Berkman speaks. What else is new?

Today was so draining that by the time I walked to my car to leave for the day, I felt like I had just walked out of my last final exam in college before Christmas break.

Miguel Tejada, Carlos Lee and Mike Hampton kept us plenty busy on Tuesday. We received great news on Hampton [he's heart-healthy and cleared to rejoin the team], listened to Tejada speak about his recent troubles [not that he offered any useful information, except that he addressed his team and apologized] and found out Lee was a no-show, which irked select teammates [Lance Berkman] but didn’t come as a huge shock to anyone.

I kind of like the quiet atmosphere when it’s just the pitchers and catchers in camp, but it’s sure nice to have Berkman around again. Not only because he’s just a fun guy, but he is, if you haven’t noticed yet, a reporter’s best friend, offering honest, forthright and often hilarious takes on life as a ballplayer.

Berkman is not furious with Lee for not showing up on time. But clearly, he’s irritated.

“On one hand, it’s Carlos, Berkman said. “That’s just the way he is. He’s a great teammate, we love having him in here and obviously he’s a tremendous RBI guy. But part of you certainly is like…he and myself and Miggy and may be a couple other guys, we’re going to be looked to to carry the load. I think it’s a good example for the young guys and everybody else to be here when everybody gets here.”

Lee’s excuse? He had the report date wrong. That’s a little hard to believe, but I’ll reseve judgment until I talk to him Thursday.

Back to Berkman. The day he reports to camp is usually the day he addresses reporters for as long as they need him, and boy, does he offer good insight. I liked what he said when asked if he felt Drayton McLane was doing everything possible to be a champion in Houston.

Basically, Berkman’s contention is that only one team does whatever it takes, year after year, to win a World Series: the Yankees. A slam on the Astros? Not really. Berkman was simply pointing out that the Yankees have unlimited funds, and the Astros do not.

“[The Yankees] are sort of operating in a dream world up there, where their revenue stream is certainly a lot different than ours is,” Berkman said. “You can’t fault Drayton for being responsible with his finances, and he owns the team and he can whatever he wants with it.”

Berkman then pointed out that McLane is always willing to add a part mid-season, “whether it be a Randy Johnson or a Carlos Beltran” or someone else to help them get to the playoffs.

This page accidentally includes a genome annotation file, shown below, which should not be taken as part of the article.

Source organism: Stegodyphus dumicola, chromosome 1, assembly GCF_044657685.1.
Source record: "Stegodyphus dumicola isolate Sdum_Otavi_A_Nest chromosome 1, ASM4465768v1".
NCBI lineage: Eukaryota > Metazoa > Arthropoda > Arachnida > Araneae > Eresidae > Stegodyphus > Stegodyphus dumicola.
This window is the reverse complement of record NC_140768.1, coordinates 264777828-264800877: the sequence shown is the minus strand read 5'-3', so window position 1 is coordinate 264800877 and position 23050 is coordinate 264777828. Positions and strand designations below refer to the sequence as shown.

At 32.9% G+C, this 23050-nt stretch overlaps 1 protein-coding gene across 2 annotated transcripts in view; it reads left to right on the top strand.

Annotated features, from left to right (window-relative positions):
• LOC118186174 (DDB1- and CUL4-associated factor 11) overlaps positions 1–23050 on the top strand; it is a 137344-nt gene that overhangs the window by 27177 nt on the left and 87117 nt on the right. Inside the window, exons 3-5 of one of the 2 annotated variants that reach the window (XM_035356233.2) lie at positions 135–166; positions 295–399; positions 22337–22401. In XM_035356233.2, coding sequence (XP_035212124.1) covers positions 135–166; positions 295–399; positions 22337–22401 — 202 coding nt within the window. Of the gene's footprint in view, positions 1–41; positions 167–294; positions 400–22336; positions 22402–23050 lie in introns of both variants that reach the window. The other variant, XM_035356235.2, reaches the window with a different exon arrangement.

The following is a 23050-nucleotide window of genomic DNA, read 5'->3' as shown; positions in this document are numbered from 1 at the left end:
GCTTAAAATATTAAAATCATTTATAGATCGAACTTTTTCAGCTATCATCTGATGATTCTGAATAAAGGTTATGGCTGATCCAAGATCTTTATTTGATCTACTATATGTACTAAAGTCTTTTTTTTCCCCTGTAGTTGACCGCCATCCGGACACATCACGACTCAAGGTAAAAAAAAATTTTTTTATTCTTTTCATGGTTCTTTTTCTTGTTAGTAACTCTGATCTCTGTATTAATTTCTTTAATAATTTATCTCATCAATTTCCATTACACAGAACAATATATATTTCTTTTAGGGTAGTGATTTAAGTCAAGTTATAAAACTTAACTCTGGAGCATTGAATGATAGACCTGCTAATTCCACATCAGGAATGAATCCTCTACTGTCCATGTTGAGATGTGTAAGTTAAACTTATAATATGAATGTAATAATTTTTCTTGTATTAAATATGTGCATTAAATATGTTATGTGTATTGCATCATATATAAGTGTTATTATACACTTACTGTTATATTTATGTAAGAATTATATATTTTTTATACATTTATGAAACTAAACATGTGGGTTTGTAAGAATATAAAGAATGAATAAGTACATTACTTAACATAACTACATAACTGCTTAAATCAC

“Do I feel like Drayton is doing everything he can in the free agent market to bring a championship to Houston?” Berkman asked. “Maybe not. But do I feel like he’s more than willing to pull the trigger on a trade if he thinks it’ll help us win? Absolutely. He’s a good balance.”

That said, Berkman sees the window closing on his own chances to win a World Series. He turned 33 last week, and feels like he has three or four “really good years and we’ll see how it goes after that.”

Alyson

 

4 Comments

I love Berkman!! I’m sure Carlos nwill get a good deal of
kidding, when he gets to camp. Thanks for keeping us informed………I know it was not easy today. We are very interested in Paulino’s progress! Let us know how he’s doing. Thanks! Becky

In other bizarre news, Alyson, Dennis “Oil Can” Boyd appears to want a shot at pitching again (http://msn.foxsports.com/mlb/story/9228008/%27Oil-Can%27-Boyd-looking-for-comeback-at-age-49?MSNHPHCP&GT1=39002). What are the odds that the Astros, in desperate need of depth in the starting rotation, might take him up on his offer for a try-out?

The wrong report date, right. *rolls eyes*

Make him run Coop. Make him run until he loses those 25 excess pounds and fields better than a crippled sloth.

Thanks for starting the blog, Alyson. I like that you have a venue to give the little tidbits of information that don’t warrant a full article.

I wish everyone would cut McLane a little slack. He has a budget just like the rest of us. We all assume he just has $1.2 billion burning a hole in his pocket, when it is actually spread over a lot of interests and investments. Sure he has a lot more money than we do, but it’s all relative. A homeless guy on the street, looking at our net worth and the ways WE choose to spend our money, would have a hard time fathoming why we make the choices that WE do.

Carlos? Gee, you mean nobody has the responsibility to call these guys and make sure they are going to show up at the right time?

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